Whether Father, Son, and Holy Spirit May Be Substantially Predicated of the Divinity

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Boethius (480-524)

Whether Father, Son, and Holy Spirit May Be Substantially Predicated of the Divinity

Translated by H. F. Stewart and E. K. Rand

Anicius Manlius Severinus Boethius most honourable, of the illustrious order of ex-consuls, patrician, to John the deacon.

The question before us is whether Father, Son, and Holy Spirit may be predicated of the Divinity substantially or otherwise. And I think that the method of our inquiry must be borrowed from what is admittedly the surest source of all truth, namely, the fundamental doctrines of the catholic faith. If, then, I ask whether He who is called Father is a substance, the answer will be yes. If I ask whether the Son is a substance, the reply will be the same. So, too, no one will hesitate to affirm that the Holy Spirit is also a substance. But when, on the other I hand, I take together all three, Father, Son, and Holy Spirit, the result is not three substances but one substance. The one substance of the Three, then, cannot be separated or divided, nor is it made up of various parts combined into one: it is simply one. Everything, therefore, that is affirmed of the divine substance must be common to the Three, and we can recognize what predicates may be affirmed of the substance of the godhead by this sign, that all those which are affirmed of it may also be affirmed severally of each of the Three combined into one. For instance if we say “the Father is God, the Son is God, and the Holy Spirit is God,” then Father, Son, and Holy Spirit are one God. If then their one godhead is one substance, the name of God may with right be predicated substantially of the Divinity.

Similarly the Father is truth, the Son is truth, and the Holy Spirit is truth; Father, Son, and Holy Spirit are not three truths, but one truth. If, then, they are one substance and one truth, truth must of necessity be a substantial predicate. So Goodness, Immutability, Justice, Omnipotence and all the other predicates which we apply to the Persons singly and collectively are plainly substantial predicates. Hence it appears that what may be predicated of each single One but not of all Three is not a substantial predicate, but of another kind—of what kind I will examine presently. For He who is Father does not transmit this name to the Son nor to the Holy Spirit. Hence it follows that this name is not attached to Him as something substantial; for if it were a substantial predicate, as God, truth, justice, or substance itself, it would be affirmed of the other Persons.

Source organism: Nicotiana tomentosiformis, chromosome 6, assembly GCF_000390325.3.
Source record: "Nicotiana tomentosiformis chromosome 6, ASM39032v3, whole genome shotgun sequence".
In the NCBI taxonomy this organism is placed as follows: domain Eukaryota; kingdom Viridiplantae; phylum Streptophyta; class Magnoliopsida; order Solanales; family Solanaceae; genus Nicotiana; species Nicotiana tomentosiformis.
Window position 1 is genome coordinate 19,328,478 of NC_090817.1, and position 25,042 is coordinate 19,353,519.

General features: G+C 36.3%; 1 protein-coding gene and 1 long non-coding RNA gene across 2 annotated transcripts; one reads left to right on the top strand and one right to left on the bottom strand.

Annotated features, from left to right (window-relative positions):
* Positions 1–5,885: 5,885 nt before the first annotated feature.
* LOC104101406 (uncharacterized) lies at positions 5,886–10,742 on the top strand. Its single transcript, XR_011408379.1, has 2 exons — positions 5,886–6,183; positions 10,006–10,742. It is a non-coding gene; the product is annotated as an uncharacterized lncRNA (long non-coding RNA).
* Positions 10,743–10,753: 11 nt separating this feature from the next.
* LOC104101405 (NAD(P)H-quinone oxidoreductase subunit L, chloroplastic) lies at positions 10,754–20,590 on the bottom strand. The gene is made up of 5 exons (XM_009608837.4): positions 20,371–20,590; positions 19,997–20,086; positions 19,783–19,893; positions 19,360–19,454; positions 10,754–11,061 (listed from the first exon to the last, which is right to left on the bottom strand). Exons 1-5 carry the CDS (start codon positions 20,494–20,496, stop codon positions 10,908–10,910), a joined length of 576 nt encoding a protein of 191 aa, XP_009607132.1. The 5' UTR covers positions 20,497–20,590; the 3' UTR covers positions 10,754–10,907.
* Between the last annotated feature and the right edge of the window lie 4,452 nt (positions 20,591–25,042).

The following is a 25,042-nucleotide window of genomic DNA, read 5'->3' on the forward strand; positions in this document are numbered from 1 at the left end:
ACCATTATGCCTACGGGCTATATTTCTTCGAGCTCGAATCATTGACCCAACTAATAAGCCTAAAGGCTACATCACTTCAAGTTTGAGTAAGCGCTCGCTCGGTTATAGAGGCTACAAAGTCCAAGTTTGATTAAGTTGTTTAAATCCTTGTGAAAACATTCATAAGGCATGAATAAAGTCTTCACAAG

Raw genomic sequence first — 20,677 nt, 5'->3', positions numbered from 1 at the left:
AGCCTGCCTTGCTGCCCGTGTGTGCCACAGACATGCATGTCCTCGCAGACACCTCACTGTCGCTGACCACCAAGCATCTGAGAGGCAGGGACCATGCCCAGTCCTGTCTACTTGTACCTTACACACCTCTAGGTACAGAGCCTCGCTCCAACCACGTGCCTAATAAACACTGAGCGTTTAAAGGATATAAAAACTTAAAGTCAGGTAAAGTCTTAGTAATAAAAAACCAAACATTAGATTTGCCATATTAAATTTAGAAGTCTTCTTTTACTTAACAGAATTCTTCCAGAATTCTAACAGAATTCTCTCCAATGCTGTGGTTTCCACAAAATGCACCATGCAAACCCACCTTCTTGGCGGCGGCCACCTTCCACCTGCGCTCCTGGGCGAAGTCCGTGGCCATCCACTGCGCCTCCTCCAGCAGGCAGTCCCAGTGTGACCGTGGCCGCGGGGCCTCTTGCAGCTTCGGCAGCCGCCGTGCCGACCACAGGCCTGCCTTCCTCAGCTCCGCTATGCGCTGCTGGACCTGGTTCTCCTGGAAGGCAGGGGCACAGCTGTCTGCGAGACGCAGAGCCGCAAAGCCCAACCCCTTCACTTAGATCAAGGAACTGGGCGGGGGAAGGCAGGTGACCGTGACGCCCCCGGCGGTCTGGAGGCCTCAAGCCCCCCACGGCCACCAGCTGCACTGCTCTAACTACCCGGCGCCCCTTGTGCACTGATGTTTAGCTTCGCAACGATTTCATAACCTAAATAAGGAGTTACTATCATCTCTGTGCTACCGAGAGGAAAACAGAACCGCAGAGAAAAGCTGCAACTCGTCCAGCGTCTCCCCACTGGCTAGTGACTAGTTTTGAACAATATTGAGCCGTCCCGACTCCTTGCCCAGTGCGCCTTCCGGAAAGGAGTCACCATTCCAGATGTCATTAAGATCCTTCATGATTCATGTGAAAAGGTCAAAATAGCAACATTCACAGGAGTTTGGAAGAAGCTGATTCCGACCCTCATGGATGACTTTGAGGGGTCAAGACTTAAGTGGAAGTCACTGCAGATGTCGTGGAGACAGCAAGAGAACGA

Similarly the Son alone receives this name—nor does He associate it with the other Persons, as in the case of the titles God, truth, and the other predicates which I have already mentioned. The Spirit too is not the same as the Father and the Son. Hence we gather that Father, Son, and Holy Spirit are not predicated of the Divinity in a substantial manner, but otherwise. For if each term were predicated substantially it would be affirmed of the three Persons both separately and collectively. It is evident that these terms are relative, for the Father is some one’s Father, the Son is some one’s Son, the Spirit is some one’s Spirit. Hence not even Trinity may be substantially predicated of God; for the Father is not Trinity—since He who is Father is not Son and Holy Spirit—nor yet, by parity of reasoning, is the Son Trinity nor the Holy Spirit Trinity, but the Trinity consists in diversity of Persons, the Unity in simplicity of substance.

Now if the Persons are separate, while the Substance is undivided, it must needs be that that term which is derived from Persons does not belong to Substance. But the Trinity is effected by diversity of Persons, wherefore Trinity does not belong to Substance. Hence neither Father, nor Son, nor Holy Spirit, nor Trinity can be substantially predicated of God, but only relatively, as we have said. But God, Truth, Justice, Goodness, Omnipotence, Substance, Immutability, Virtue, Wisdom and all other conceivable predicates of the kind are applicable substantially to divinity.

If I am right and speak in accordance with the Faith, I pray you confirm me. But if you are in any point of another opinion, examine carefully what I have said, and if possible, reconcile faith and reason.

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